Sighting – 1927 Bugatti Type 35B

Big thanks to reader Felix for sending in these shots he snapped the other day of this 1927 Bugatti Type 35B Grand Prix. It must have been such an incredible privilege to see such a rare and important car in the flesh, on the streets of Adelaide.

The 1927 Type 35B is the ultimate evolution of Bugatti’s famous type 35 line. Featuring a 2300cc Supercharged straight 8 producing around 90kw, the 35B was the ultimate Grand Prix racer of it’s time. We’re all aware of the fantastic customer racing programs that the big manufacturers offer for privateer teams in GT racing these days (Porsche with the GT3RSR, Ferrari with the 458 GT3 and Mercedes with the SLS GT3 for example), but this car is the one that started it off. The Bugatti factory team enjoyed so much success with their Type 35’s that they were soon flooded for orders from privateer racers wanting the most competitive car available. 

I’m a little scarce on the exact details of this particular car, but from what I can gather it was owned from new by a Count in Belgium. It was then shipped to Australia in the late 40’s and has been here ever since, mostly on the Eastern seaboard. It has just been purchased by a new South Australian collector, and from what I understand passed its Regency park registration inspection the other day.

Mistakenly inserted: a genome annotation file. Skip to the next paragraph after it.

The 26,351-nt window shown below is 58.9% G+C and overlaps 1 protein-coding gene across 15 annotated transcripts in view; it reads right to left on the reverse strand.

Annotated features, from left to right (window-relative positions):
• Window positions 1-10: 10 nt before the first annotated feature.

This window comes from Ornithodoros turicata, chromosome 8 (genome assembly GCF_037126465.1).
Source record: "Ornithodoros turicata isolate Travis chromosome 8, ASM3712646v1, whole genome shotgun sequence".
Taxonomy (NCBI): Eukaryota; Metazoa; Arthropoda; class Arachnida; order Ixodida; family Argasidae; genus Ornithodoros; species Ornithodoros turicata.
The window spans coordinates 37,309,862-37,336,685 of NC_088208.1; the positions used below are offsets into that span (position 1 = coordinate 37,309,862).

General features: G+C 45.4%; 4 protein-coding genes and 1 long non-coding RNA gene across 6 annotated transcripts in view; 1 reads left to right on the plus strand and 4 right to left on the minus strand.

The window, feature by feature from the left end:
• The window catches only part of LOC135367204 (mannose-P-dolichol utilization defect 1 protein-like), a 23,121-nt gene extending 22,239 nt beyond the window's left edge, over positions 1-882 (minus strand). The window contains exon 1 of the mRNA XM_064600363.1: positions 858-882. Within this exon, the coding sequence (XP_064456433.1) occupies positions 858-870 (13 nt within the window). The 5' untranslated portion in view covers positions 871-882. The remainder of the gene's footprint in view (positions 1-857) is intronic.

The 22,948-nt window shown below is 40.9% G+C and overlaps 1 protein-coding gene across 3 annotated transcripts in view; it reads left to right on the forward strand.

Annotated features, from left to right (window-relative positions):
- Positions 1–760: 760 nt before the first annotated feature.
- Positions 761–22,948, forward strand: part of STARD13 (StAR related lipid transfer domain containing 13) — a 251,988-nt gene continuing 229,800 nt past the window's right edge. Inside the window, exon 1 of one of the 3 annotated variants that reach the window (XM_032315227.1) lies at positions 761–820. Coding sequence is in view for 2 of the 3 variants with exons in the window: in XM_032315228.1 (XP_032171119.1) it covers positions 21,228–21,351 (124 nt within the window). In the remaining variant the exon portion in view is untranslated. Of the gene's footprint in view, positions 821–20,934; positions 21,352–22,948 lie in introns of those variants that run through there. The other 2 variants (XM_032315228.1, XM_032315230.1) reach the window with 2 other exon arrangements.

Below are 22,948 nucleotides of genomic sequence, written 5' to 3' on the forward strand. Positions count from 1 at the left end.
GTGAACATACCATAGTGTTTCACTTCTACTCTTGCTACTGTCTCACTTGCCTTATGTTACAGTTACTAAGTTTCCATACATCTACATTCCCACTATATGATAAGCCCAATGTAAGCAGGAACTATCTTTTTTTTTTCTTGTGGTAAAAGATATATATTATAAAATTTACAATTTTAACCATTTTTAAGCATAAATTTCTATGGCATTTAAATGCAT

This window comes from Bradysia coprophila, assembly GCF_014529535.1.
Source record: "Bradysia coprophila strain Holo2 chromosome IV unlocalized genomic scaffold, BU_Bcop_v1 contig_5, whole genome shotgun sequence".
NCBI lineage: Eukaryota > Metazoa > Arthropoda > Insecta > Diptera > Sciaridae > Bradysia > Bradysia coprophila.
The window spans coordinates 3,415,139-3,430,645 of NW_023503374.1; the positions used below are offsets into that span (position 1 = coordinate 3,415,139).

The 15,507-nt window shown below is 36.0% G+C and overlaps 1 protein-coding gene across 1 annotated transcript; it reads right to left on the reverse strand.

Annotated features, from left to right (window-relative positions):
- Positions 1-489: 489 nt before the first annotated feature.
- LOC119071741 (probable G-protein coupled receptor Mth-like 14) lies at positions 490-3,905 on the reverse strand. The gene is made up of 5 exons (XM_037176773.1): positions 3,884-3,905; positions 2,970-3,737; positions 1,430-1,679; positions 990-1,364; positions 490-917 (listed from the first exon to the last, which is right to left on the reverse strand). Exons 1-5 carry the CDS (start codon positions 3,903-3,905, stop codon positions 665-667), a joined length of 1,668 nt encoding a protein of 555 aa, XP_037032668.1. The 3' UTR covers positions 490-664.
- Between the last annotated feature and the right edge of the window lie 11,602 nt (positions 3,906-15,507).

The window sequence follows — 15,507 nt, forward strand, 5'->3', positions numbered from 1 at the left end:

It looks like it’s in fantastic condition. I think the deep black paint colour sets the burgundy leather off rather nicely. And one can’t ignore the revolutionary two piece alloy rims with integrated drum brake – and this is in 1927, remember!

For a lot of our younger readers, an old vintage car probably just looks like an old vintage car. So, for comparison purposes – this is what Ford were offering the market in 1927. You can see the styling and technology of the Bugatti is simply light years away from the still wooden wheeled Ford.

I’ll pass on any more details about this car as they come to hand, but in the meantime I wish it’s new owner congratulations at brining another important piece of automotive history to Adelaide. I can only imagine what it would be like to ride in this thing through the hills, and I hope I see it in person at a historic event one day soon.


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